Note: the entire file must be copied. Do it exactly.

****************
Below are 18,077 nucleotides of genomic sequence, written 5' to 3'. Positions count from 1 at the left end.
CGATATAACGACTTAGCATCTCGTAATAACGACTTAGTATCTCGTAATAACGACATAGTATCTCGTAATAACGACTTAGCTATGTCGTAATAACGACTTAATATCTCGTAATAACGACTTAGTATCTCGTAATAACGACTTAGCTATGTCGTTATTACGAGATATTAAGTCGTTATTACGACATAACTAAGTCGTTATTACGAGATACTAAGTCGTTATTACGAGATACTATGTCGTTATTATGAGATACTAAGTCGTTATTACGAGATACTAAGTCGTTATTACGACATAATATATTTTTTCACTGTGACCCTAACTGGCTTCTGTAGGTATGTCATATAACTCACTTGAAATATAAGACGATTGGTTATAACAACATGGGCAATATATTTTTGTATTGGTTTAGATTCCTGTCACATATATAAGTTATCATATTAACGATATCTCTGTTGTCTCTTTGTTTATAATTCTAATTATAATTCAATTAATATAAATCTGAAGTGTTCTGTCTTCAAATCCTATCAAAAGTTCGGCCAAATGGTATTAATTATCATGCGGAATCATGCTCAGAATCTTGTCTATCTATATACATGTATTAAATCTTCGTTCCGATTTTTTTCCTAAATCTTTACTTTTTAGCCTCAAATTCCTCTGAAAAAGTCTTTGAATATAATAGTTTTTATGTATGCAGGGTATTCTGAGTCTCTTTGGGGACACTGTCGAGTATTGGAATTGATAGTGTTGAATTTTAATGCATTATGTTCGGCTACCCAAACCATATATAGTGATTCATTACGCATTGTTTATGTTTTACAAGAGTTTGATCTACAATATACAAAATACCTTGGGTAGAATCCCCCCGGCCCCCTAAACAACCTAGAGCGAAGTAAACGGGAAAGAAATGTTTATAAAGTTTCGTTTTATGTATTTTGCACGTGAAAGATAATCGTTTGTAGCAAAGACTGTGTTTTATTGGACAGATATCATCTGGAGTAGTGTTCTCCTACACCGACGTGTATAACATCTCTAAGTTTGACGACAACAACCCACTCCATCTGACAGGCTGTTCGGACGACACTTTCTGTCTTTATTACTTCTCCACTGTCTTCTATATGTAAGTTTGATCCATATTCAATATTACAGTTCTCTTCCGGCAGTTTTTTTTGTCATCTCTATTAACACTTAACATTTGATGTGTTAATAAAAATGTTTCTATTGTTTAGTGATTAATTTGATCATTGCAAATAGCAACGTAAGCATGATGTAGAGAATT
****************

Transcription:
Below are 18,077 nucleotides of genomic sequence, written 5' to 3'. Positions count from 1 at the left end.
CGATATAACGACTTAGCATCTCGTAATAACGACTTAGTATCTCGTAATAACGACATAGTATCTCGTAATAACGACTTAGCTATGTCGTAATAACGACTTAATATCTCGTAATAACGACTTAGTATCTCGTAATAACGACTTAGCTATGTCGTTATTACGAGATATTAAGTCGTTATTACGACATAACTAAGTCGTTATTACGAGATACTAAGTCGTTATTACGAGATACTATGTCGTTATTATGAGATACTAAGTCGTTATTACGAGATACTAAGTCGTTATTACGACATAATATATTTTTTCACTGTGACCCTAACTGGCTTCTGTAGGTATGTCATATAACTCACTTGAAATATAAGACGATTGGTTATAACAACATGGGCAATATATTTTTGTATTGGTTTAGATTCCTGTCACATATATAAGTTATCATATTAACGATATCTCTGTTGTCTCTTTGTTTATAATTCTAATTATAATTCAATTAATATAAATCTGAAGTGTTCTGTCTTCAAATCCTATCAAAAGTTCGGCCAAATGGTATTAATTATCATGCGGAATCATGCTCAGAATCTTGTCTATCTATATACATGTATTAAATCTTCGTTCCGATTTTTTTCCTAAATCTTTACTTTTTAGCCTCAAATTCCTCTGAAAAAGTCTTTGAATATAATAGTTTTTATGTATGCAGGGTATTCTGAGTCTCTTTGGGGACACTGTCGAGTATTGGAATTGATAGTGTTGAATTTTAATGCATTATGTTCGGCTACCCAAACCATATATAGTGATTCATTACGCATTGTTTATGTTTTACAAGAGTTTGATCTACAATATACAAAATACCTTGGGTAGAATCCCCCCGGCCCCCTAAACAACCTAGAGCGAAGTAAACGGGAAAGAAATGTTTATAAAGTTTCGTTTTATGTATTTTGCACGTGAAAGATAATCGTTTGTAGCAAAGACTGTGTTTTATTGGACAGATATCATCTGGAGTAGTGTTCTCCTACACCGACGTGTATAACATCTCTAAGTTTGACGACAACAACCCACTCCATCTGACAGGCTGTTCGGACGACACTTTCTGTCTTTATTACTTCTCCACTGTCTTCTATATGTAAGTTTGATCCATATTCAATATTACAGTTCTCTTCCGGCAGTTTTTTTTGTCATCTCTATTAACACTTAACATTTGATGTGTTAATAAAAATGTTTCTATTGTTTAGTGATTAATTTGATCATTGCAAATAGCAACGTAAGCATGATGTAGAGAATT